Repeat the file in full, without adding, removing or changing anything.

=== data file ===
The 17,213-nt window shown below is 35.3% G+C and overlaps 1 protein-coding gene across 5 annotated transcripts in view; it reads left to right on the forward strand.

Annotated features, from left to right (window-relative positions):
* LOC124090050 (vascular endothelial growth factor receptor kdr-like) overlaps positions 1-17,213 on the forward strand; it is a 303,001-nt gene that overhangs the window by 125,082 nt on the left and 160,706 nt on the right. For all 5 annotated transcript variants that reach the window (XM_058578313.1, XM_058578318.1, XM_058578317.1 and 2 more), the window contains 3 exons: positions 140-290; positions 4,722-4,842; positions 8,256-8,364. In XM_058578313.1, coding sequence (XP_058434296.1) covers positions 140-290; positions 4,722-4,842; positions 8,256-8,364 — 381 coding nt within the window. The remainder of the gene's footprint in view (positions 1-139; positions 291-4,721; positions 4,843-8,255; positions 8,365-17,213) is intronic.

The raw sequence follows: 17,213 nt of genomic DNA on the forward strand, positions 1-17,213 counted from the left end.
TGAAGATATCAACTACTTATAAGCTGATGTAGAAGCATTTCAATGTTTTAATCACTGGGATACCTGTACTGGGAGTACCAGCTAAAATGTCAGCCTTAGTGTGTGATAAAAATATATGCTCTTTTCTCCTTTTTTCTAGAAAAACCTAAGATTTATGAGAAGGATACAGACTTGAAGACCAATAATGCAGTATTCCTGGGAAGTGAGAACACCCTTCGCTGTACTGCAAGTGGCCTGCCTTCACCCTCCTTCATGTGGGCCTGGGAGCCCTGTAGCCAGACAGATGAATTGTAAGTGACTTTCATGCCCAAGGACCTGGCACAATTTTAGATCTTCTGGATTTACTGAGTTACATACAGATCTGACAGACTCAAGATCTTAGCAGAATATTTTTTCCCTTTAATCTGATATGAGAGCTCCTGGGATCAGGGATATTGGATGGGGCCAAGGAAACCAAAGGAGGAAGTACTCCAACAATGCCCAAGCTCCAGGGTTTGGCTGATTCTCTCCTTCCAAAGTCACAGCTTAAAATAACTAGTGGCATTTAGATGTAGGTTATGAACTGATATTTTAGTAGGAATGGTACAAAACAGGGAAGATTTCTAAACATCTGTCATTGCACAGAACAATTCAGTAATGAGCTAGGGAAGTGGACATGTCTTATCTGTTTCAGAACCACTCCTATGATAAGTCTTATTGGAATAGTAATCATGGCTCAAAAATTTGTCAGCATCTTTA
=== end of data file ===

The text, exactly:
The 17,213-nt window shown below is 35.3% G+C and overlaps 1 protein-coding gene across 5 annotated transcripts in view; it reads left to right on the forward strand.

Annotated features, from left to right (window-relative positions):
* LOC124090050 (vascular endothelial growth factor receptor kdr-like) overlaps positions 1-17,213 on the forward strand; it is a 303,001-nt gene that overhangs the window by 125,082 nt on the left and 160,706 nt on the right. For all 5 annotated transcript variants that reach the window (XM_058578313.1, XM_058578318.1, XM_058578317.1 and 2 more), the window contains 3 exons: positions 140-290; positions 4,722-4,842; positions 8,256-8,364. In XM_058578313.1, coding sequence (XP_058434296.1) covers positions 140-290; positions 4,722-4,842; positions 8,256-8,364 — 381 coding nt within the window. The remainder of the gene's footprint in view (positions 1-139; positions 291-4,721; positions 4,843-8,255; positions 8,365-17,213) is intronic.

The raw sequence follows: 17,213 nt of genomic DNA on the forward strand, positions 1-17,213 counted from the left end.
TGAAGATATCAACTACTTATAAGCTGATGTAGAAGCATTTCAATGTTTTAATCACTGGGATACCTGTACTGGGAGTACCAGCTAAAATGTCAGCCTTAGTGTGTGATAAAAATATATGCTCTTTTCTCCTTTTTTCTAGAAAAACCTAAGATTTATGAGAAGGATACAGACTTGAAGACCAATAATGCAGTATTCCTGGGAAGTGAGAACACCCTTCGCTGTACTGCAAGTGGCCTGCCTTCACCCTCCTTCATGTGGGCCTGGGAGCCCTGTAGCCAGACAGATGAATTGTAAGTGACTTTCATGCCCAAGGACCTGGCACAATTTTAGATCTTCTGGATTTACTGAGTTACATACAGATCTGACAGACTCAAGATCTTAGCAGAATATTTTTTCCCTTTAATCTGATATGAGAGCTCCTGGGATCAGGGATATTGGATGGGGCCAAGGAAACCAAAGGAGGAAGTACTCCAACAATGCCCAAGCTCCAGGGTTTGGCTGATTCTCTCCTTCCAAAGTCACAGCTTAAAATAACTAGTGGCATTTAGATGTAGGTTATGAACTGATATTTTAGTAGGAATGGTACAAAACAGGGAAGATTTCTAAACATCTGTCATTGCACAGAACAATTCAGTAATGAGCTAGGGAAGTGGACATGTCTTATCTGTTTCAGAACCACTCCTATGATAAGTCTTATTGGAATAGTAATCATGGCTCAAAAATTTGTCAGCATCTTTA